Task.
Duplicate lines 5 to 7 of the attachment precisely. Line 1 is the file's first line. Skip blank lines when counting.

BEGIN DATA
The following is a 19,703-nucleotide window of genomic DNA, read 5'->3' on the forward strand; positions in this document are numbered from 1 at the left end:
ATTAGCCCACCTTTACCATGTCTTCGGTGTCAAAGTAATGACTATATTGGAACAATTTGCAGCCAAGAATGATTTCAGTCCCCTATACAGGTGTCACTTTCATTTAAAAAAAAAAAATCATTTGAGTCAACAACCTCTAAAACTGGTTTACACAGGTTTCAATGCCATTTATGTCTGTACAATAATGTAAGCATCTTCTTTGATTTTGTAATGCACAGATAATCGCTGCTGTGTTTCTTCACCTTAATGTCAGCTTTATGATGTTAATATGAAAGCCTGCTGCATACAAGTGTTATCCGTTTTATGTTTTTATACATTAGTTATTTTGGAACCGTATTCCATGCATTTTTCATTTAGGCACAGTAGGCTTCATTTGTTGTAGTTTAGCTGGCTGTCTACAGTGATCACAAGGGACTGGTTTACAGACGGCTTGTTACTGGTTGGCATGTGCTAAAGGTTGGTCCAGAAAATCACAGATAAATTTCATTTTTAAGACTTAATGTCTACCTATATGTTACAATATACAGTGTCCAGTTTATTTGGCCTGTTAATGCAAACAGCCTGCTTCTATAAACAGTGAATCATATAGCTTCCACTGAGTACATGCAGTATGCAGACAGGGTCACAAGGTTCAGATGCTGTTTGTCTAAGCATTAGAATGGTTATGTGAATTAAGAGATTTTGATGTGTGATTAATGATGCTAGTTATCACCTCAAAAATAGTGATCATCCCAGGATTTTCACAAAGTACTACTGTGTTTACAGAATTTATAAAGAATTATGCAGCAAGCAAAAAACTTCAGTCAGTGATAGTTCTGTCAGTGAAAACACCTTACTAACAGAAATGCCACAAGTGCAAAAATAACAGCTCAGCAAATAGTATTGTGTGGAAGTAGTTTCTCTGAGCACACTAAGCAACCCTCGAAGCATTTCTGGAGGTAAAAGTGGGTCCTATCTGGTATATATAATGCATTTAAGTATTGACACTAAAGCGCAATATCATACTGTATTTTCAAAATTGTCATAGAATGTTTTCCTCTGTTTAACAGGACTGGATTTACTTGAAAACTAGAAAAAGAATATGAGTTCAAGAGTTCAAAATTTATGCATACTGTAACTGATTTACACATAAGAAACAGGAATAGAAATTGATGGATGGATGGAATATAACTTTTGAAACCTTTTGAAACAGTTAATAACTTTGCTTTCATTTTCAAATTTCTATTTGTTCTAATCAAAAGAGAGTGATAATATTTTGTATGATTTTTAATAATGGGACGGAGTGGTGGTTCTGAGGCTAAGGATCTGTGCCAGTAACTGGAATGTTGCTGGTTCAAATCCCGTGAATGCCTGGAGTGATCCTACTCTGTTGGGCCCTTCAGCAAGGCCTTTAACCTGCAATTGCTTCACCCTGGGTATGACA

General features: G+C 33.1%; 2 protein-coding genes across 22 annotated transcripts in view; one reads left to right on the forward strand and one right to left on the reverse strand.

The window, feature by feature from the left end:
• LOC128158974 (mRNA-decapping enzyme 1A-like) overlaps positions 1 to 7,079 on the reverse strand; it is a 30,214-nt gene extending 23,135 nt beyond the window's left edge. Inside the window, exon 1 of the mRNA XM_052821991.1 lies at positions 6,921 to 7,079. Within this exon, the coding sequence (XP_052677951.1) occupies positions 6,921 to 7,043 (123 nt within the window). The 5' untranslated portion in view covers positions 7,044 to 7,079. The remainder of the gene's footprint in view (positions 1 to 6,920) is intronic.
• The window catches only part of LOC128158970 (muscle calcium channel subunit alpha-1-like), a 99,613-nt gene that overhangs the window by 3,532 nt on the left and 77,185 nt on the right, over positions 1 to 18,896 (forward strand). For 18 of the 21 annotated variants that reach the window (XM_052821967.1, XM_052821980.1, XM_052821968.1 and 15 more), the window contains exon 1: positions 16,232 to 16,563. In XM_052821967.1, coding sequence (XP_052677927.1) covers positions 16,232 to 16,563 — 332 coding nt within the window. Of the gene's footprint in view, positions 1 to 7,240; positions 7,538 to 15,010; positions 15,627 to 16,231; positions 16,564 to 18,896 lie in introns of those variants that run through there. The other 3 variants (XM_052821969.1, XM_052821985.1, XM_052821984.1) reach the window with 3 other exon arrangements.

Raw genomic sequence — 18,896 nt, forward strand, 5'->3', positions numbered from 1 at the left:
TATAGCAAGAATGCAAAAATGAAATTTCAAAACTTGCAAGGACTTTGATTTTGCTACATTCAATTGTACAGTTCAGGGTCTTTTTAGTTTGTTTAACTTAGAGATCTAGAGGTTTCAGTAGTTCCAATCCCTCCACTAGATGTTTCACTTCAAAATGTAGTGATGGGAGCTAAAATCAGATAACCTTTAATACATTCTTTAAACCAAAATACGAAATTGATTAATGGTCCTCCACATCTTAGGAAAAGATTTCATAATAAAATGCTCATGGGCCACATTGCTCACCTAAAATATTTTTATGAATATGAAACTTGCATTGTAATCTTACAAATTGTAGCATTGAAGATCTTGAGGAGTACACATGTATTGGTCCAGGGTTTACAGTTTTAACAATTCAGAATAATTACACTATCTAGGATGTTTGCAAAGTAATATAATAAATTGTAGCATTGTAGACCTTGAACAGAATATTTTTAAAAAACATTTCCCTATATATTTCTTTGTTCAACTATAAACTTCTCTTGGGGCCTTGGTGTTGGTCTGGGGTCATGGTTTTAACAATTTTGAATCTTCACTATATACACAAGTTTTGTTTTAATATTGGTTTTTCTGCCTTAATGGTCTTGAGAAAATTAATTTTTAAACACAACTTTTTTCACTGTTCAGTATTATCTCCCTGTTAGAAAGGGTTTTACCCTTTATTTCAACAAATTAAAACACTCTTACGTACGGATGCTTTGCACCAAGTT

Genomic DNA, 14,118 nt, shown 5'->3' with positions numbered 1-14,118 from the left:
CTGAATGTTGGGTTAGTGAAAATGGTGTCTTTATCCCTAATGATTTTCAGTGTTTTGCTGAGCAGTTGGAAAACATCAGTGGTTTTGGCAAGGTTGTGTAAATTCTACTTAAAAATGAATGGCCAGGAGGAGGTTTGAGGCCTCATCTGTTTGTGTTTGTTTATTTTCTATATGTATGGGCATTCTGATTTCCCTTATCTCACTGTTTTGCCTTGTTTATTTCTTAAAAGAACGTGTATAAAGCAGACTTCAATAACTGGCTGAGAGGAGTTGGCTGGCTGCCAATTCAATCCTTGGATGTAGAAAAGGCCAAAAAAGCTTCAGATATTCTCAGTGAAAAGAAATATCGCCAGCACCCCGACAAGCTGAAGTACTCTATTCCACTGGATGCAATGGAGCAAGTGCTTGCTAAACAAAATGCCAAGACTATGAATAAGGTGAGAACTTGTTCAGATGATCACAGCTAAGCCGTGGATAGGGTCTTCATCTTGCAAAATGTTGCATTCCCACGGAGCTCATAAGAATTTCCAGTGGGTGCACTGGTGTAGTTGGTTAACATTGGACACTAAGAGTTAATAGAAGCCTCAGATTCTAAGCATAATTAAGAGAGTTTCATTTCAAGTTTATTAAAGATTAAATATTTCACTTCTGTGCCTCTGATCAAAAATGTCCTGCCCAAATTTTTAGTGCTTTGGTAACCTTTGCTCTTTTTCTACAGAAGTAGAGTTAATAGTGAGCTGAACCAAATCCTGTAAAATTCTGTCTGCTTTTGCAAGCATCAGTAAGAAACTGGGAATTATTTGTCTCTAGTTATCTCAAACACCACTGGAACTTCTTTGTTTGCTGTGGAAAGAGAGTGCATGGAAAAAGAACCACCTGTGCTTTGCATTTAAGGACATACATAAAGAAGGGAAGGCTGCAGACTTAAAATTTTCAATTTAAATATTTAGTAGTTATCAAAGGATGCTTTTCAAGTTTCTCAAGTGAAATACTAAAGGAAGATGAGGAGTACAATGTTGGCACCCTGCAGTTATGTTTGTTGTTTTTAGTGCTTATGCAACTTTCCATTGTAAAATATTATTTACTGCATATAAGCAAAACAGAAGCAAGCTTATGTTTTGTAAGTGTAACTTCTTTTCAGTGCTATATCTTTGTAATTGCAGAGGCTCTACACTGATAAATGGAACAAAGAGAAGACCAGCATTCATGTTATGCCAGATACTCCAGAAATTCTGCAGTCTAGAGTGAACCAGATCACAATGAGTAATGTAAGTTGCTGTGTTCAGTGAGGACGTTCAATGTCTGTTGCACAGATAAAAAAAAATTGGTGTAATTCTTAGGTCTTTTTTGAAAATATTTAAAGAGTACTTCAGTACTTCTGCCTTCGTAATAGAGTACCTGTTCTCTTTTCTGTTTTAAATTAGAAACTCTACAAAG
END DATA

• LOC128158974 (mRNA-decapping enzyme 1A-like) overlaps positions 1 to 7,079 on the reverse strand; it is a 30,214-nt gene extending 23,135 nt beyond the window's left edge. Inside the window, exon 1 of the mRNA XM_052821991.1 lies at positions 6,921 to 7,079. Within this exon, the coding sequence (XP_052677951.1) occupies positions 6,921 to 7,043 (123 nt within the window). The 5' untranslated portion in view covers positions 7,044 to 7,079. The remainder of the gene's footprint in view (positions 1 to 6,920) is intronic.
• The window catches only part of LOC128158970 (muscle calcium channel subunit alpha-1-like), a 99,613-nt gene that overhangs the window by 3,532 nt on the left and 77,185 nt on the right, over positions 1 to 18,896 (forward strand). For 18 of the 21 annotated variants that reach the window (XM_052821967.1, XM_052821980.1, XM_052821968.1 and 15 more), the window contains exon 1: positions 16,232 to 16,563. In XM_052821967.1, coding sequence (XP_052677927.1) covers positions 16,232 to 16,563 — 332 coding nt within the window. Of the gene's footprint in view, positions 1 to 7,240; positions 7,538 to 15,010; positions 15,627 to 16,231; positions 16,564 to 18,896 lie in introns of those variants that run through there. The other 3 variants (XM_052821969.1, XM_052821985.1, XM_052821984.1) reach the window with 3 other exon arrangements.

Raw genomic sequence — 18,896 nt, forward strand, 5'->3', positions numbered from 1 at the left: